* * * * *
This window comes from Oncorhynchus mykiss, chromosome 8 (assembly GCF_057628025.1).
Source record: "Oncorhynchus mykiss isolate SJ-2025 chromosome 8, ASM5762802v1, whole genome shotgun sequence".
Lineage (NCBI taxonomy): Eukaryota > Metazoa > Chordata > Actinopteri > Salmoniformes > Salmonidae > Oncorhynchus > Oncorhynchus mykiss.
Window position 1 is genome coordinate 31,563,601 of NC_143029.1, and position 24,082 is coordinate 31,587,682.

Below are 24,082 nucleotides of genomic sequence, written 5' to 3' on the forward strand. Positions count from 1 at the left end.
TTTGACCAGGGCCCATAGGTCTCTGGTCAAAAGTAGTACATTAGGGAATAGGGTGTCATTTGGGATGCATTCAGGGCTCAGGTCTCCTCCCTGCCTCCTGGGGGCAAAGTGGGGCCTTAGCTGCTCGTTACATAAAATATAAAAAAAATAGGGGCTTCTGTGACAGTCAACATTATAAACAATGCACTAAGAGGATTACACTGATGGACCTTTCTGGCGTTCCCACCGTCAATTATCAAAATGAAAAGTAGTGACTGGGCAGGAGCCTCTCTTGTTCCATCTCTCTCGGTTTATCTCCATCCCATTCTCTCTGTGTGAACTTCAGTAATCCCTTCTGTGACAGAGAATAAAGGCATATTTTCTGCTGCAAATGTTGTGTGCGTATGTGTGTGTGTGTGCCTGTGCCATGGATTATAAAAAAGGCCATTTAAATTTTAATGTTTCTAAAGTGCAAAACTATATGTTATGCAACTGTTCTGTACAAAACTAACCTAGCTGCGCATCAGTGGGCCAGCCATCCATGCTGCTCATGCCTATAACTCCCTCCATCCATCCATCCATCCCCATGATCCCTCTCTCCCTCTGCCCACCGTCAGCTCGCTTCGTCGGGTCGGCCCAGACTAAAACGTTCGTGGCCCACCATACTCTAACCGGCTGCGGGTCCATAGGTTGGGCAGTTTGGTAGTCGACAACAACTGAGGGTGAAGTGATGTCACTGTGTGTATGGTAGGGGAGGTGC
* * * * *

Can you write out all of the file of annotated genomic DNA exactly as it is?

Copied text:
This window comes from Oncorhynchus mykiss, chromosome 8 (assembly GCF_057628025.1).
Source record: "Oncorhynchus mykiss isolate SJ-2025 chromosome 8, ASM5762802v1, whole genome shotgun sequence".
Lineage (NCBI taxonomy): Eukaryota > Metazoa > Chordata > Actinopteri > Salmoniformes > Salmonidae > Oncorhynchus > Oncorhynchus mykiss.
Window position 1 is genome coordinate 31,563,601 of NC_143029.1, and position 24,082 is coordinate 31,587,682.

Below are 24,082 nucleotides of genomic sequence, written 5' to 3' on the forward strand. Positions count from 1 at the left end.
TTTGACCAGGGCCCATAGGTCTCTGGTCAAAAGTAGTACATTAGGGAATAGGGTGTCATTTGGGATGCATTCAGGGCTCAGGTCTCCTCCCTGCCTCCTGGGGGCAAAGTGGGGCCTTAGCTGCTCGTTACATAAAATATAAAAAAAATAGGGGCTTCTGTGACAGTCAACATTATAAACAATGCACTAAGAGGATTACACTGATGGACCTTTCTGGCGTTCCCACCGTCAATTATCAAAATGAAAAGTAGTGACTGGGCAGGAGCCTCTCTTGTTCCATCTCTCTCGGTTTATCTCCATCCCATTCTCTCTGTGTGAACTTCAGTAATCCCTTCTGTGACAGAGAATAAAGGCATATTTTCTGCTGCAAATGTTGTGTGCGTATGTGTGTGTGTGTGCCTGTGCCATGGATTATAAAAAAGGCCATTTAAATTTTAATGTTTCTAAAGTGCAAAACTATATGTTATGCAACTGTTCTGTACAAAACTAACCTAGCTGCGCATCAGTGGGCCAGCCATCCATGCTGCTCATGCCTATAACTCCCTCCATCCATCCATCCATCCCCATGATCCCTCTCTCCCTCTGCCCACCGTCAGCTCGCTTCGTCGGGTCGGCCCAGACTAAAACGTTCGTGGCCCACCATACTCTAACCGGCTGCGGGTCCATAGGTTGGGCAGTTTGGTAGTCGACAACAACTGAGGGTGAAGTGATGTCACTGTGTGTATGGTAGGGGAGGTGC